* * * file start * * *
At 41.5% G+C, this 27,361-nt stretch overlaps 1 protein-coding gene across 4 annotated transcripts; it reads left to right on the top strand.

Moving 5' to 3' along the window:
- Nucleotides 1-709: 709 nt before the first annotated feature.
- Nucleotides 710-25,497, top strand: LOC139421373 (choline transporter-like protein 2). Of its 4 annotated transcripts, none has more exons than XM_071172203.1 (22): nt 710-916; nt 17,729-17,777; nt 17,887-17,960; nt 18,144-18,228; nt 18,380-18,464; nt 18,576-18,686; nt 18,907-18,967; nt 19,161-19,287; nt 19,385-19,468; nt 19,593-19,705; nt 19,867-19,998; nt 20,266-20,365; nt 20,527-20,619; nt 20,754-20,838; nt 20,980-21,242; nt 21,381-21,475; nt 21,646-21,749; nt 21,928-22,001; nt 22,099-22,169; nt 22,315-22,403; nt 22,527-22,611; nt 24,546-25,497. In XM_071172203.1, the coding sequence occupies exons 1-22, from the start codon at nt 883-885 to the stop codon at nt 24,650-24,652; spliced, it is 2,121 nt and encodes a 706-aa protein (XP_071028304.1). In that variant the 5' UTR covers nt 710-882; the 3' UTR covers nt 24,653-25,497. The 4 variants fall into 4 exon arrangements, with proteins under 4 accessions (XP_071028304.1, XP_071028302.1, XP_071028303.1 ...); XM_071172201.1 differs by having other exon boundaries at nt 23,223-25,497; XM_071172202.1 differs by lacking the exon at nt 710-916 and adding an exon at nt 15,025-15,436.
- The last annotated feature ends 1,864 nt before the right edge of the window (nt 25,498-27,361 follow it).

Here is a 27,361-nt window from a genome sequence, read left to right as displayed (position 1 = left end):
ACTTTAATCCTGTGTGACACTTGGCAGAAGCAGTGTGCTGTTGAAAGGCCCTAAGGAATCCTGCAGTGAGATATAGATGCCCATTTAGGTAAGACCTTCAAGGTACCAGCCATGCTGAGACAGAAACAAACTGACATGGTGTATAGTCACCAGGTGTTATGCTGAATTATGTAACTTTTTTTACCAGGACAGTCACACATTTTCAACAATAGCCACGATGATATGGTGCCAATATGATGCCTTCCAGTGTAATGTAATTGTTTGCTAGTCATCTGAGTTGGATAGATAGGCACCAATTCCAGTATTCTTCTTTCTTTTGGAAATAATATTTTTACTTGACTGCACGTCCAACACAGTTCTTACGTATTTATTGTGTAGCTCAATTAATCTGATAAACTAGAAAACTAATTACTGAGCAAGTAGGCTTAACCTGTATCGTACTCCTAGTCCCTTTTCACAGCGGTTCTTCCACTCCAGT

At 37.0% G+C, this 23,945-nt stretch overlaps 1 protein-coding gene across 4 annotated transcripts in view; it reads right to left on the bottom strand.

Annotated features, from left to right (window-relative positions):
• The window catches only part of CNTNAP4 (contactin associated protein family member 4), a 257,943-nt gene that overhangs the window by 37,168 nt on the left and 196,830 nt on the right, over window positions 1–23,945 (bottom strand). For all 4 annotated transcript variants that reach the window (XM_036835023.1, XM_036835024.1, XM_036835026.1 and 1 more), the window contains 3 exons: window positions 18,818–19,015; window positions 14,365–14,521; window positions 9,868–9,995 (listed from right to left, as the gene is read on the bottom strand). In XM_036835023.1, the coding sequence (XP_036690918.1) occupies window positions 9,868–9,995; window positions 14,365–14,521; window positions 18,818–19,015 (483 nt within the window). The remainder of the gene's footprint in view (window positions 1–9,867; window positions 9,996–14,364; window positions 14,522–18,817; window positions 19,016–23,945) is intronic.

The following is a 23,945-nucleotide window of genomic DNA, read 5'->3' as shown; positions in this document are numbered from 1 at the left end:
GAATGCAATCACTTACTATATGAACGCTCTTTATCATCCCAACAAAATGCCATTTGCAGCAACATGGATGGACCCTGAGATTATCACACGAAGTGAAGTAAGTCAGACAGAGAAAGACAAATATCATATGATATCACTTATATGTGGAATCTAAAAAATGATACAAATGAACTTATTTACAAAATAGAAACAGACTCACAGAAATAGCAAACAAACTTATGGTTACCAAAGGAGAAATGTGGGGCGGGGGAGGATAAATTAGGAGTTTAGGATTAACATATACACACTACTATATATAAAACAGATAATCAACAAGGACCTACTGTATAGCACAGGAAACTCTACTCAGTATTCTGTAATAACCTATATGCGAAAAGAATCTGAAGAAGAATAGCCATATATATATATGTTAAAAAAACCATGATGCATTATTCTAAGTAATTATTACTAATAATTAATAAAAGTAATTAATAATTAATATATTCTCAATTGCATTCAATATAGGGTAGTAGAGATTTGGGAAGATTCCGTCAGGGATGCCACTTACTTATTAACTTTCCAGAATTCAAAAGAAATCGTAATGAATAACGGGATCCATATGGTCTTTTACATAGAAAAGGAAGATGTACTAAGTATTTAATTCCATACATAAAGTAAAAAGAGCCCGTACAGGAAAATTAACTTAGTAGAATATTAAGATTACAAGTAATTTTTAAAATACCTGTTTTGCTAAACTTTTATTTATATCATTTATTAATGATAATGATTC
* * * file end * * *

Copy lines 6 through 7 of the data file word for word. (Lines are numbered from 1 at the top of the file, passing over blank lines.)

Here is a 27,361-nt window from a genome sequence, read left to right as displayed (position 1 = left end):
ACTTTAATCCTGTGTGACACTTGGCAGAAGCAGTGTGCTGTTGAAAGGCCCTAAGGAATCCTGCAGTGAGATATAGATGCCCATTTAGGTAAGACCTTCAAGGTACCAGCCATGCTGAGACAGAAACAAACTGACATGGTGTATAGTCACCAGGTGTTATGCTGAATTATGTAACTTTTTTTACCAGGACAGTCACACATTTTCAACAATAGCCACGATGATATGGTGCCAATATGATGCCTTCCAGTGTAATGTAATTGTTTGCTAGTCATCTGAGTTGGATAGATAGGCACCAATTCCAGTATTCTTCTTTCTTTTGGAAATAATATTTTTACTTGACTGCACGTCCAACACAGTTCTTACGTATTTATTGTGTAGCTCAATTAATCTGATAAACTAGAAAACTAATTACTGAGCAAGTAGGCTTAACCTGTATCGTACTCCTAGTCCCTTTTCACAGCGGTTCTTCCACTCCAGT